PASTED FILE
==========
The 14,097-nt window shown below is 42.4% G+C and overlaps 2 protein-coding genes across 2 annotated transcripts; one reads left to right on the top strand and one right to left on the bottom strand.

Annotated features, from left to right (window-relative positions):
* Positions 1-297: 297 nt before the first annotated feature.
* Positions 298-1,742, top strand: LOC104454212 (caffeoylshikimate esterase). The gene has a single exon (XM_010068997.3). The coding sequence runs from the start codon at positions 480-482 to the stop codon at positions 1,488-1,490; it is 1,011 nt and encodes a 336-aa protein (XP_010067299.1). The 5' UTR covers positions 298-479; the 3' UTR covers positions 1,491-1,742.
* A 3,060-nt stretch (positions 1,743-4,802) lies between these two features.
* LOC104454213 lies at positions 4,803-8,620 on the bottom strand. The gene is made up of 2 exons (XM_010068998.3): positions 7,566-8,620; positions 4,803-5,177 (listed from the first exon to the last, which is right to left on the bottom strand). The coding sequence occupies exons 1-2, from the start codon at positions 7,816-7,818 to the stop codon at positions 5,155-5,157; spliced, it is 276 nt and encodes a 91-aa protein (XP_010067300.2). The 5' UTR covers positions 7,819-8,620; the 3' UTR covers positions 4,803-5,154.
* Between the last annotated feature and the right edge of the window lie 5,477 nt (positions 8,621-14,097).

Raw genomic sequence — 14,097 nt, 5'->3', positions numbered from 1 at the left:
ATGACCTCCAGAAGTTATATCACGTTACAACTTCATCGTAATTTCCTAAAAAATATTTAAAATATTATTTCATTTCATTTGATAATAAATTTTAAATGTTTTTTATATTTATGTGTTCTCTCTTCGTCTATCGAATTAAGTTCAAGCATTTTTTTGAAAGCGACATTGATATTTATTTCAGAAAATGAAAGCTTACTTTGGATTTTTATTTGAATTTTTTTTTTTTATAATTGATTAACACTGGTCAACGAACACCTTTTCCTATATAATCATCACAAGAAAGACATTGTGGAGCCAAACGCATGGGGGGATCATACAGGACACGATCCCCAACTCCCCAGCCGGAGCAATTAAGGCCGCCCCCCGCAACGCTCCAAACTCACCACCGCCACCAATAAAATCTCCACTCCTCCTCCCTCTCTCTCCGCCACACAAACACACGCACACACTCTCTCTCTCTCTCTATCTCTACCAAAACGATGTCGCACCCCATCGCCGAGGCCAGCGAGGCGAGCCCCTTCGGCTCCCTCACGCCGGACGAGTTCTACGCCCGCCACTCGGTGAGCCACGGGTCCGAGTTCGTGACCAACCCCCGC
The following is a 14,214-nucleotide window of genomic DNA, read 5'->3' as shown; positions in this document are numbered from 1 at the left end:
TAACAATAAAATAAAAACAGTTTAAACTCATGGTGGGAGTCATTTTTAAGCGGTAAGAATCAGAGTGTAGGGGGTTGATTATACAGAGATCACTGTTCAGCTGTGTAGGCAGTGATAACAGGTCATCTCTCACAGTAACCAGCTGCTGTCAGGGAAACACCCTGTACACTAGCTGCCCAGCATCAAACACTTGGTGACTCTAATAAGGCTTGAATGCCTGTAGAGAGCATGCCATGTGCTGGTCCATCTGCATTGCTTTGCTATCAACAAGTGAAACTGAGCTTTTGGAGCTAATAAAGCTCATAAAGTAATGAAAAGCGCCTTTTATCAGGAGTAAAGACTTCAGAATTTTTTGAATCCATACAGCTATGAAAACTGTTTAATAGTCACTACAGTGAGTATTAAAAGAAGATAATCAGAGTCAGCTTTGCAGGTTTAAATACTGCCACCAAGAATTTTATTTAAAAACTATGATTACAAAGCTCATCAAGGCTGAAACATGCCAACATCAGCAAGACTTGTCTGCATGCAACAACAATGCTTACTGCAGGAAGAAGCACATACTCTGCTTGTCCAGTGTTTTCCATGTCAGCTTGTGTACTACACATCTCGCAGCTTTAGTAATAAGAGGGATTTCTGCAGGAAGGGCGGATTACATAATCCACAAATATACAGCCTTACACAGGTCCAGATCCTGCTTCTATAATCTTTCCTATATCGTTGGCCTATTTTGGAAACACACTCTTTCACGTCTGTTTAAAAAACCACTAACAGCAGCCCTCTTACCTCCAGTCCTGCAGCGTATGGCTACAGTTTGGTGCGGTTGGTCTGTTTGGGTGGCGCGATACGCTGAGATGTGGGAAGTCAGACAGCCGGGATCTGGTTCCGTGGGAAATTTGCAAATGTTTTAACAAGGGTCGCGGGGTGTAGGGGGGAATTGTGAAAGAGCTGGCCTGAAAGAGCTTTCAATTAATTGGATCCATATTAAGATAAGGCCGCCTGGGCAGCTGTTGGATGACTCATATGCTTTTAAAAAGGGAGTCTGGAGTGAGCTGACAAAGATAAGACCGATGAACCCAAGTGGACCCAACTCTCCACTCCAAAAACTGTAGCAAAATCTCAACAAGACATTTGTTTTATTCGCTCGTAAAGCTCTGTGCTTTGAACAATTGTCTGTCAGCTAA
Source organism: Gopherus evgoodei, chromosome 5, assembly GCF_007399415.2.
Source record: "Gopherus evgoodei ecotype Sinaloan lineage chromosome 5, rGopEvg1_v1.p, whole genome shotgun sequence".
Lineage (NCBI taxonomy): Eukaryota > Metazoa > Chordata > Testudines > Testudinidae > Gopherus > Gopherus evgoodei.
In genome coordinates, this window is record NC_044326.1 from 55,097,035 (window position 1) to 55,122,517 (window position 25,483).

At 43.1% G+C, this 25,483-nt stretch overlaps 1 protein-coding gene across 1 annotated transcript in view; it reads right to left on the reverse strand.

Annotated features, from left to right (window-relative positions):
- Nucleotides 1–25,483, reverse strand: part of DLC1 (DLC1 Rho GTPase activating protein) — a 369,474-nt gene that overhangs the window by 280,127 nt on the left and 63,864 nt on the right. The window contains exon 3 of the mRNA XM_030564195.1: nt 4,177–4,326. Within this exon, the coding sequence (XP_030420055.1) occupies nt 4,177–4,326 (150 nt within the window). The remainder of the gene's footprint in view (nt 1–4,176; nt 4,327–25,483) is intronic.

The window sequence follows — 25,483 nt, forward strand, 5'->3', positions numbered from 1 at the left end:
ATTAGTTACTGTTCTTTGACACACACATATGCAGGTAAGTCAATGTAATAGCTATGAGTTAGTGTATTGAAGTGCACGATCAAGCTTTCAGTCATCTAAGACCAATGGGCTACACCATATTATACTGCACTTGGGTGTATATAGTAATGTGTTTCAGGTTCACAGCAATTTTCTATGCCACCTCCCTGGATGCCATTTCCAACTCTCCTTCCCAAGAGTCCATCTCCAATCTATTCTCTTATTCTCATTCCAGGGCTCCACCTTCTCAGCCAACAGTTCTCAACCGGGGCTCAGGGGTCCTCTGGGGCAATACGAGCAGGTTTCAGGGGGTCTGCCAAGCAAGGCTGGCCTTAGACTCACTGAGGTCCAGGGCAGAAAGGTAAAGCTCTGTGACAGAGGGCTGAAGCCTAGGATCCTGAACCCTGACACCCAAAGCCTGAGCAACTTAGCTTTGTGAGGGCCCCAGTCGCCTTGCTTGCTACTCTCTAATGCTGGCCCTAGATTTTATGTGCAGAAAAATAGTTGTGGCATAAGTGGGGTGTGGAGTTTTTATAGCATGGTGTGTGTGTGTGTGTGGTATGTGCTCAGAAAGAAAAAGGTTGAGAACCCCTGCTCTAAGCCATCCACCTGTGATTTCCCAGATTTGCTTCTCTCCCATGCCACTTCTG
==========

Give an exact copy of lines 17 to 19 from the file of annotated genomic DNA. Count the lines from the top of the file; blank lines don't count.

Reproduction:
Annotated features, from left to right (window-relative positions):
- Nucleotides 1–25,483, reverse strand: part of DLC1 (DLC1 Rho GTPase activating protein) — a 369,474-nt gene that overhangs the window by 280,127 nt on the left and 63,864 nt on the right. The window contains exon 3 of the mRNA XM_030564195.1: nt 4,177–4,326. Within this exon, the coding sequence (XP_030420055.1) occupies nt 4,177–4,326 (150 nt within the window). The remainder of the gene's footprint in view (nt 1–4,176; nt 4,327–25,483) is intronic.

The window sequence follows — 25,483 nt, forward strand, 5'->3', positions numbered from 1 at the left end: